The battering ram of the past 4 years left my heart tattered and torn. Grif and heartache consumed everything for so long that, without even realizing it, I became afraid of joy. In its place grew a deep, underlying foreboding... a proverbial holding of my breath, waiting for the other shoe to drop.

So when good things happen, of any variety, I find myself dismissing them. It's too good to be true. This won't last long. I shouldn't be happy. I don't deserve good things. 

Somewhere along the line, I unknowingly convinced myself that being happy in this "new life" means I'm glad my "old life" fell apart. That enjoying Nashville is somehow an acknowledgement of gratitude that I'm no longer in Africa. Saying it out loud, I know it's ridiculous and untrue. My own journey of the past few years has taught me rather vividly that joy and grief usually reside together. I can be completely joyful and grateful for today, while still grieving over yesterday. One doesn't nullify the other.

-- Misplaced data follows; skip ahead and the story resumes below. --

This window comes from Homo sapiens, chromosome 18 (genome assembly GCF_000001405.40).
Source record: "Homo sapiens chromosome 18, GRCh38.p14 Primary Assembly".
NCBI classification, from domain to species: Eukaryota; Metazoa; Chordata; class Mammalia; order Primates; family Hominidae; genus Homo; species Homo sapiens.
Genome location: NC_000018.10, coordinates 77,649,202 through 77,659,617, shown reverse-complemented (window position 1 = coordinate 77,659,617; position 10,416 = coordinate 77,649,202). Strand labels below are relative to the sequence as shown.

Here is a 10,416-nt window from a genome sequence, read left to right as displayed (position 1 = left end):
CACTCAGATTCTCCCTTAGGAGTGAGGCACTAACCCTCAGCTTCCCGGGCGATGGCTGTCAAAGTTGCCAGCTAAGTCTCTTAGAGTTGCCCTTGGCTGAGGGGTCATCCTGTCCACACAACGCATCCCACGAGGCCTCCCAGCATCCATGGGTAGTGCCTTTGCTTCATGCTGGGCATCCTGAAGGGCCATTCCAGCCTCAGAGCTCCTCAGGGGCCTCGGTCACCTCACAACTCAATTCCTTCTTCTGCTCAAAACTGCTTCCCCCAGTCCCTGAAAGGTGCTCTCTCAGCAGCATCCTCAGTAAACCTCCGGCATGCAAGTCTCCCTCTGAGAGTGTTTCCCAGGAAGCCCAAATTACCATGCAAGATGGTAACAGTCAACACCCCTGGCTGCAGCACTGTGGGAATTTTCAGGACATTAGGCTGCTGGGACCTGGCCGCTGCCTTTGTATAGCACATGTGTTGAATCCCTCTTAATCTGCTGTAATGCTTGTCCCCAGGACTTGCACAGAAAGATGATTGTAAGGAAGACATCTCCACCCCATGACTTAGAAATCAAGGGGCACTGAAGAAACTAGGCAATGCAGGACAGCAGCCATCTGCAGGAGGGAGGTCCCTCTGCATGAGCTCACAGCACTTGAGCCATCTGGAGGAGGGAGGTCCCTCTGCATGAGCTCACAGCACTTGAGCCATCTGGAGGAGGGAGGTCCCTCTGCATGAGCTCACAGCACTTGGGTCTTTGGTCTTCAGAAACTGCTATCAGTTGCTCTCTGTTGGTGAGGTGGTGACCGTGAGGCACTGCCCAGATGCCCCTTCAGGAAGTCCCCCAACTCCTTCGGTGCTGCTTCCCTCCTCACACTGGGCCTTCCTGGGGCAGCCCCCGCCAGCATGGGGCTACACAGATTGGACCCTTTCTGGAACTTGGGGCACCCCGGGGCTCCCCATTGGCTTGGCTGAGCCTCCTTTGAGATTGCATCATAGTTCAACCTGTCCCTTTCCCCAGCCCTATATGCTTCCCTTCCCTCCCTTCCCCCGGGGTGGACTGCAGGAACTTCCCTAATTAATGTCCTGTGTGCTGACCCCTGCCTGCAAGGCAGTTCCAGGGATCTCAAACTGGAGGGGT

And yet, still, even when joy comes, I don't embrace it. Knowing just how fleeting it can be, I send it on its merry way and close my eyes, cringing, for whatever might come next.

This is no way to live...

So I am intentionally forcing myself to lean into the vulnerability of joy. To look it straight in the eye, pull it close, and hug it tight. To allow myself to feel it and own it. To smile, to lift my eyes, to give thanks.

I don't know what tomorrow will bring, or if there's another shoe waiting to drop, or how long anything in this life will actually last. But I do know that the God who gives and takes away wants me to be fully present in the moments He's woven into my story.

It's not up to me to control what happens. But it's up to me to choose to live wholeheartedly—honestly accepting and embracing all that comes my way.